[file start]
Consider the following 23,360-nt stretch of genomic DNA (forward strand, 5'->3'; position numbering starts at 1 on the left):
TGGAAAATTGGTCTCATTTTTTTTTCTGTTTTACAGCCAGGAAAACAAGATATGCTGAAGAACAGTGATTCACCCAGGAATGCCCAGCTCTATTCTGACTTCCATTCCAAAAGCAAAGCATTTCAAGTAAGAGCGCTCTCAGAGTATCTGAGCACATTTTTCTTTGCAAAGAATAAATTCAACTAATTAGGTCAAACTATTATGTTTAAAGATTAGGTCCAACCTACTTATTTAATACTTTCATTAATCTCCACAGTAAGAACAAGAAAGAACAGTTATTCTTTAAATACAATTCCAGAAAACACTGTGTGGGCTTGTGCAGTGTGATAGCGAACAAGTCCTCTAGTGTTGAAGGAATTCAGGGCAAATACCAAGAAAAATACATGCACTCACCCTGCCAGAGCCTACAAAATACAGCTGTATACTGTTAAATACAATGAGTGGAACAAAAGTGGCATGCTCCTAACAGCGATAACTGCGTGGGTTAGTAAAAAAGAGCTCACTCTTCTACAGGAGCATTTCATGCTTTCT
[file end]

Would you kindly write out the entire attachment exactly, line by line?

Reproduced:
Consider the following 23,360-nt stretch of genomic DNA (forward strand, 5'->3'; position numbering starts at 1 on the left):
TGGAAAATTGGTCTCATTTTTTTTTCTGTTTTACAGCCAGGAAAACAAGATATGCTGAAGAACAGTGATTCACCCAGGAATGCCCAGCTCTATTCTGACTTCCATTCCAAAAGCAAAGCATTTCAAGTAAGAGCGCTCTCAGAGTATCTGAGCACATTTTTCTTTGCAAAGAATAAATTCAACTAATTAGGTCAAACTATTATGTTTAAAGATTAGGTCCAACCTACTTATTTAATACTTTCATTAATCTCCACAGTAAGAACAAGAAAGAACAGTTATTCTTTAAATACAATTCCAGAAAACACTGTGTGGGCTTGTGCAGTGTGATAGCGAACAAGTCCTCTAGTGTTGAAGGAATTCAGGGCAAATACCAAGAAAAATACATGCACTCACCCTGCCAGAGCCTACAAAATACAGCTGTATACTGTTAAATACAATGAGTGGAACAAAAGTGGCATGCTCCTAACAGCGATAACTGCGTGGGTTAGTAAAAAAGAGCTCACTCTTCTACAGGAGCATTTCATGCTTTCT